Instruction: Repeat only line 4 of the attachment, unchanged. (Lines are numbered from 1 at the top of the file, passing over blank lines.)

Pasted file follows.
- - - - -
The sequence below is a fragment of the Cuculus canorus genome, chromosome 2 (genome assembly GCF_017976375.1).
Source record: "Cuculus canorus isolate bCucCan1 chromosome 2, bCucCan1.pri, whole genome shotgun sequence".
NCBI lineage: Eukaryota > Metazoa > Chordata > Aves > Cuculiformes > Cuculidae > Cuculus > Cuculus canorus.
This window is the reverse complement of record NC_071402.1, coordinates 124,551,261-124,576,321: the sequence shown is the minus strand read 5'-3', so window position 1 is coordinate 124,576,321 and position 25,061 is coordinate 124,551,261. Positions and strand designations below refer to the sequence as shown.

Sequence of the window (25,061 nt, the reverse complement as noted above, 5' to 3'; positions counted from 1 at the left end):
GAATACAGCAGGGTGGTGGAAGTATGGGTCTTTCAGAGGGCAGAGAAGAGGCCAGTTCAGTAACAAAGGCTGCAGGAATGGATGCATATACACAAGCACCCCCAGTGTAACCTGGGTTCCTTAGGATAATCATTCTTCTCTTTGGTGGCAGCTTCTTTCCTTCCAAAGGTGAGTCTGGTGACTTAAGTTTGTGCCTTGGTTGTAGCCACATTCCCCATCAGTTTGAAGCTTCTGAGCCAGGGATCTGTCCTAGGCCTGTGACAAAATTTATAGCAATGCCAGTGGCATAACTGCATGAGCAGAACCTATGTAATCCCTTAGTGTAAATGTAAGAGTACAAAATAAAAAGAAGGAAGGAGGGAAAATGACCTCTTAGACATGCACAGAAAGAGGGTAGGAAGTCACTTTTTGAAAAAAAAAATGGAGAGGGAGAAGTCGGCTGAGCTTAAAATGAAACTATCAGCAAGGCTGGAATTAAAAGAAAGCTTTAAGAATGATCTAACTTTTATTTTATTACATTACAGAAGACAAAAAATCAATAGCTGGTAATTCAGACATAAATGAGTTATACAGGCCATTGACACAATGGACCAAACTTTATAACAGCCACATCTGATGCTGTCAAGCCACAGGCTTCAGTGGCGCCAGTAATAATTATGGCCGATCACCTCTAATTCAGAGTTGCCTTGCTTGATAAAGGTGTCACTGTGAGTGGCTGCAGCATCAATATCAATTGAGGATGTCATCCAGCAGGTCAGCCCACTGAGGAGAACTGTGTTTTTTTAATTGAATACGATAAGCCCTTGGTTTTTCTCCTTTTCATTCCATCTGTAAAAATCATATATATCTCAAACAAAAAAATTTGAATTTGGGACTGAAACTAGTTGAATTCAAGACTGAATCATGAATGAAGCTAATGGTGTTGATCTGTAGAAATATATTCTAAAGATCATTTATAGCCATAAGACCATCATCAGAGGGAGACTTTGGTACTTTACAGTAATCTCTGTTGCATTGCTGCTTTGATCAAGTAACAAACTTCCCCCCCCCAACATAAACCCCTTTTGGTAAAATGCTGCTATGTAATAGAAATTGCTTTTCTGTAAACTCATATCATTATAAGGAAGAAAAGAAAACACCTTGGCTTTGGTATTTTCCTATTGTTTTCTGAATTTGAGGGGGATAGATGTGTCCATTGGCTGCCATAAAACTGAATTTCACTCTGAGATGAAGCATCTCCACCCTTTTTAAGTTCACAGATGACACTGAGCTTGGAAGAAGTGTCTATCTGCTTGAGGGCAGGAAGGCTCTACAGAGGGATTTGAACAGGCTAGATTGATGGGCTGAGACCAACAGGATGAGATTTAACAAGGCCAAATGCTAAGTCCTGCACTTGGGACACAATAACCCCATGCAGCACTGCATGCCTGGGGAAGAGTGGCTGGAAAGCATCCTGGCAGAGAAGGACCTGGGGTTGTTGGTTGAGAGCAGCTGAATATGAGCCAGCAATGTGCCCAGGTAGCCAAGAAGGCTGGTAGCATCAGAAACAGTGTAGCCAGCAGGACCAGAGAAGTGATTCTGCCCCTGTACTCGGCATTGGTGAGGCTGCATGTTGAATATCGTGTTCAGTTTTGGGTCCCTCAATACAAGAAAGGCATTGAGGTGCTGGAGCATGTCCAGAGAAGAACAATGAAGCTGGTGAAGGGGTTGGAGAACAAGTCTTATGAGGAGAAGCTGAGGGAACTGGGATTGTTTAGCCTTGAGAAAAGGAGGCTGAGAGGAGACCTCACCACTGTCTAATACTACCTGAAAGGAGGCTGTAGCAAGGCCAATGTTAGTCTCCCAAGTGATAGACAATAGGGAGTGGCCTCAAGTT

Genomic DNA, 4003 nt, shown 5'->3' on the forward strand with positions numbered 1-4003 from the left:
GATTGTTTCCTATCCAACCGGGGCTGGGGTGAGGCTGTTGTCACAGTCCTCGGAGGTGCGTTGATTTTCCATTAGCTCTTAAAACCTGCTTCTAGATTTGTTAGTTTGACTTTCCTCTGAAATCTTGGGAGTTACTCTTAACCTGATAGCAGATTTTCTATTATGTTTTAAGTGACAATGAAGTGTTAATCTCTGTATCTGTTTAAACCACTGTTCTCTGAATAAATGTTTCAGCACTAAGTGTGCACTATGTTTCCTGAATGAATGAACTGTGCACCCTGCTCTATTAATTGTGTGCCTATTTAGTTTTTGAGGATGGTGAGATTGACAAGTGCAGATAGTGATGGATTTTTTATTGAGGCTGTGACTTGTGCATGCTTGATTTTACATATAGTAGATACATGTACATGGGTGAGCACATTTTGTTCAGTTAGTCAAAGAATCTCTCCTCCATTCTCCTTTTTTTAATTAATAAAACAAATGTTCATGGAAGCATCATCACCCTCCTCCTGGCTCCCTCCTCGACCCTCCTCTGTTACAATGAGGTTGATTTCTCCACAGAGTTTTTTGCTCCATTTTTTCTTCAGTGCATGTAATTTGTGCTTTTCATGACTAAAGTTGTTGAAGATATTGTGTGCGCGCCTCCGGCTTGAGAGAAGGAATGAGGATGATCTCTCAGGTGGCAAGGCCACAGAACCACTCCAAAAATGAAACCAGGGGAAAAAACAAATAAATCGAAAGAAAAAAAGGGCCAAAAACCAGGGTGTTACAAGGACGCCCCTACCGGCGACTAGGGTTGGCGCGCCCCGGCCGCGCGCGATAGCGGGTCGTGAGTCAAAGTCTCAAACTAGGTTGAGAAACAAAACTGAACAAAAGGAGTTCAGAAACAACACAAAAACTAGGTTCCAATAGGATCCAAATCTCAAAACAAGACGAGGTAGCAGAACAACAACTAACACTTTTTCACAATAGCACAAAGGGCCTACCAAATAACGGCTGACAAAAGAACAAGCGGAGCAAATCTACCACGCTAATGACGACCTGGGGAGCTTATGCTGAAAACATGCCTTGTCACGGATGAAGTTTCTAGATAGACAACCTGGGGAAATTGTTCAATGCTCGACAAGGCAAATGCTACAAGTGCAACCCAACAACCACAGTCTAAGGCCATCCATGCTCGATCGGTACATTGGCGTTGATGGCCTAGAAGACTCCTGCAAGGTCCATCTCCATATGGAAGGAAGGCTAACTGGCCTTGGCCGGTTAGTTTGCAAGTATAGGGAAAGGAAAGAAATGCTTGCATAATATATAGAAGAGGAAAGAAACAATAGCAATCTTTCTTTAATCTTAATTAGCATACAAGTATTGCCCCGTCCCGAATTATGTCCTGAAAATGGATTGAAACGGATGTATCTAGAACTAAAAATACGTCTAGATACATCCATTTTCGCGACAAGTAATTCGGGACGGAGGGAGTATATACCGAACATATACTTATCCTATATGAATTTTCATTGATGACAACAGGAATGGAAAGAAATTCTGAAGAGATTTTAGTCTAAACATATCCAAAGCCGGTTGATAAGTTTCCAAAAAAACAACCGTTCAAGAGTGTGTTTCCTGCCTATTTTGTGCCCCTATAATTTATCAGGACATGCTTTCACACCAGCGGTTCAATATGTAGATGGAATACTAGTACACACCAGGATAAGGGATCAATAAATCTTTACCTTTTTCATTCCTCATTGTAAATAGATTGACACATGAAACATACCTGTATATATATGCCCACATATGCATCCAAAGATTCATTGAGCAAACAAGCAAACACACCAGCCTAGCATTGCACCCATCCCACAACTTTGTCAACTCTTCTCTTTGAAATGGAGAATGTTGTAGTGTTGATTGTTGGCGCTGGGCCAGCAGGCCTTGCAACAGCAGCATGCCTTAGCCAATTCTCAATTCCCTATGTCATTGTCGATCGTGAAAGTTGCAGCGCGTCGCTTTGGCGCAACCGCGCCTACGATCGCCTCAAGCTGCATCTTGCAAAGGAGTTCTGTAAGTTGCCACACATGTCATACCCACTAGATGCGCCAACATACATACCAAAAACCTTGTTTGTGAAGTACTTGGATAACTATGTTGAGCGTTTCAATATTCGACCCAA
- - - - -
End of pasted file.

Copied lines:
This window is the reverse complement of record NC_071402.1, coordinates 124,551,261-124,576,321: the sequence shown is the minus strand read 5'-3', so window position 1 is coordinate 124,576,321 and position 25,061 is coordinate 124,551,261. Positions and strand designations below refer to the sequence as shown.